By God’s grace, all of our TGC13 conference media—78 talks—are now available, with translations of all plenary sessions and selected workshops in Mandarin, Farsi, French, Portuguese, and Spanish. All of this content is free to be used and shared around the world. As our founding documents state, TGC’s desire is “to serve the church we love . . . in an effort to renew the contemporary church in the ancient gospel of Christ.” To that end, we hope you will be instructed, edified, and spurred on by this content from our fourth biennial National Conference. May Jesus alone be exalted.


Top Articles

(1) How to Discourage Artists in the Church (Phil Ryken)

Many Christian artists live between two strange worlds. Their faith seems odd to many of their friends in the artistic community, almost as odd as their calling seems to some of their friends at church.

(2) Forgive Us These Faults (Tim Keller)

While our faults always seem small to us due to the natural self-justification of the heart, you can be sure they don’t look so small to others.

(3) How to Survive a Cultural Crisis (Mark Dever)

Here are 7 principles for surviving the cultural shifts we’re presently enduring.

(4) The Difference Between Autographs and Original Texts (Michael Kruger)

If Bart Ehrman is correct, then he has uncovered the single thread that would unravel the entire garment of the Christian faith.

(5) The New Purpose of Marriage (Collin Hansen)

Marriage based on needs and affection will struggle to endure when the needs change and the affection fades.

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(1) Parents, Do You Think Before You Post? (Jen Wilkin)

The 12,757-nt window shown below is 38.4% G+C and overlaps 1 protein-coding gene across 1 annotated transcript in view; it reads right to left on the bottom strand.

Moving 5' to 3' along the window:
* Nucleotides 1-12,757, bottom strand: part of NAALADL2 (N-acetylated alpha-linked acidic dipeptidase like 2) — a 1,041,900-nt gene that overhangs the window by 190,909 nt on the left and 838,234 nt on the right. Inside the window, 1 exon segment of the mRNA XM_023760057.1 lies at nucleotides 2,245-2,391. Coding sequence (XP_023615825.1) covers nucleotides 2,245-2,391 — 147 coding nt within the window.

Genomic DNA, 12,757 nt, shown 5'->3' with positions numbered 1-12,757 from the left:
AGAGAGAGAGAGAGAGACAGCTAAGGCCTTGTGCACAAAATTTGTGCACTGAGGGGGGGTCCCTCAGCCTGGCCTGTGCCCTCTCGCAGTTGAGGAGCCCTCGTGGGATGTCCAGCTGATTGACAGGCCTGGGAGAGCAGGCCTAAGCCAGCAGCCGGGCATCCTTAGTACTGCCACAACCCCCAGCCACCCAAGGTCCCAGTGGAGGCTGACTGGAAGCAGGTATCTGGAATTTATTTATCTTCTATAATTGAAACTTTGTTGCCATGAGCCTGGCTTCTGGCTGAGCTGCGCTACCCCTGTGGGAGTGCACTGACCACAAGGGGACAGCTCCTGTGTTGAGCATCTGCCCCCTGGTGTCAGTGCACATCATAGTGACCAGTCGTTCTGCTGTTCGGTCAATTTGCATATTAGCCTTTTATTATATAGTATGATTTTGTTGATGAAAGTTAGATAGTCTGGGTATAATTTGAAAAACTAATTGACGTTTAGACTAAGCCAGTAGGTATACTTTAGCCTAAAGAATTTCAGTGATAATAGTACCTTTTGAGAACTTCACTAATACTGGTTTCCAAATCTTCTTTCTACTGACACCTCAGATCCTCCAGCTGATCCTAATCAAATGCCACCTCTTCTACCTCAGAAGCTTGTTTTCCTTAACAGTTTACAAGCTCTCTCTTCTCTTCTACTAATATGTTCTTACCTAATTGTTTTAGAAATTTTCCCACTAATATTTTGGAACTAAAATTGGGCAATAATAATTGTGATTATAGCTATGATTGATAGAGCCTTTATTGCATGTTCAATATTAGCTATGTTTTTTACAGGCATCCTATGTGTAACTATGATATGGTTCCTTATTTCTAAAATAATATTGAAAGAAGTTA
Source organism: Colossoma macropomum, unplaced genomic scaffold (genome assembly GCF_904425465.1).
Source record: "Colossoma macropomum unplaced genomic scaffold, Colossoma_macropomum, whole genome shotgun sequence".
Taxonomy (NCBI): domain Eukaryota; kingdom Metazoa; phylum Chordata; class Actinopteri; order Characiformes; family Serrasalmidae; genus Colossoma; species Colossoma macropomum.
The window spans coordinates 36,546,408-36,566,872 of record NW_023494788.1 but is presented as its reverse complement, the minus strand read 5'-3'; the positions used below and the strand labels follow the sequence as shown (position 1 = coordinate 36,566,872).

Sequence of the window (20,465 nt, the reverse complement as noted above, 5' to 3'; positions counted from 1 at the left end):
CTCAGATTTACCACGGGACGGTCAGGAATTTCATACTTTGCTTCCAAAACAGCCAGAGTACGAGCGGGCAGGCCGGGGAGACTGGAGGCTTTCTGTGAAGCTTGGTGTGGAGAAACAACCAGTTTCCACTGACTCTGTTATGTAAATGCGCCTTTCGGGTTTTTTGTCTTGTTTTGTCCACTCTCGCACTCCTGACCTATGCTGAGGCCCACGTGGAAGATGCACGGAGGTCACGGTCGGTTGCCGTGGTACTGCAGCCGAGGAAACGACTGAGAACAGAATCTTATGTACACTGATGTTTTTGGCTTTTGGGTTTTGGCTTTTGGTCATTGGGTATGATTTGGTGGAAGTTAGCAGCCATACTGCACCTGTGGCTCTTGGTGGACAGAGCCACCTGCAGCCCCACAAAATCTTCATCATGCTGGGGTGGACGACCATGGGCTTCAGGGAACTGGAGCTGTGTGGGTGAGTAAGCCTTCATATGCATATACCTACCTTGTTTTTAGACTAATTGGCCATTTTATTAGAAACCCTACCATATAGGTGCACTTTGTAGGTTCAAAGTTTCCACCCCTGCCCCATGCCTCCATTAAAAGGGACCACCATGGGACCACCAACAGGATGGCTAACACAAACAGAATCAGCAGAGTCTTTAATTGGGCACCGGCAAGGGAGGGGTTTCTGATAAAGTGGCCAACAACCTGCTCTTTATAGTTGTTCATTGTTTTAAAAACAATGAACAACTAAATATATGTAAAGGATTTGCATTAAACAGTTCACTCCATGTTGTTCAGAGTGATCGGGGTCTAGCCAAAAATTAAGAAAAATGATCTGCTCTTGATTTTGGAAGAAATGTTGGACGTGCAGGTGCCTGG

(2) 9 Things You Should Know About Pornography and the Brain (Joe Carter)

(3) Can God Save a Fundamentalist School? (Chris Bruno)

(4) Help! I Married an Introvert (Stephen Miller)

(5) The Plastic Fruit of Online Living (Lindsey Carlson)

(6) 12 Things to Do After Graduating (Matt Jenson)

Top Interviews

(1) Out of the Rubble, Hope for Renewal (Sam Storms, Collin Hansen, Mark Mellinger)

No matter what comes sweeping down the plains, nothing can separate us from the love of God in Christ.

(2) When Carl Henry Trash-Talked with Karl Barth (Greg Thornbury, Collin Hansen, John Starke)

If you’ve never heard of Carl Henry or don’t know where to begin, Thornbury and Hansen are good guides.

(3) Are You Ready for the Urban Future? (Matt Smethurst, Stephen Um)

We hope this resource will aid you in situating your own contextual ministry within a broad understanding of our world’s shifting cultural currents.

Top Book Reviews

(1) The Evangelicals You Don’t Know (Tom Krattenmaker | Review by Mike McKinley)

Turns out what social activist progressives can find to like about Christianity is when Christians act like social activist progressives.

(2) Humble Orthodoxy (Joshua Harris | Review by Derek Brown)

Humble orthodoxy begins with you, not others.

(3) Dictionary of Scripture and Ethics (Joel B. Green, ed. | Review by Ray Van Neste)

As cultural pressure increases to accommodate the spirit of the age rather than hold fast to Scripture, we must decide where we stand. This volume has made its choice.

News and Notes

(1) Now Available! Songs for the Book of Luke

The first album from The Gospel Coalition, by the church for the church, features songwriters and musicians from around the country. Download it today and hear original lyrics and music by D. A. Carson, Sandra McCracken, Aaron Ivey, Matt Boswell, and more.

(2) The Gospel of Luke from the Outside In

This new 12-session group study—from scholars David Morlan and D. A. Carson—shows through written and video commentary how Luke brings the good news from the “outside in” as Christ embraces the unknowns, the outcast, the lost, and the hopeless.

(3) Help Us Relieve Theological Famine

We’ve raised more than 50 percent of our goal of providing Tim Keller’s Galatians for You to thousands of church leaders in Asian, Africa, and South America. Can you help?

The Place for Help and Healing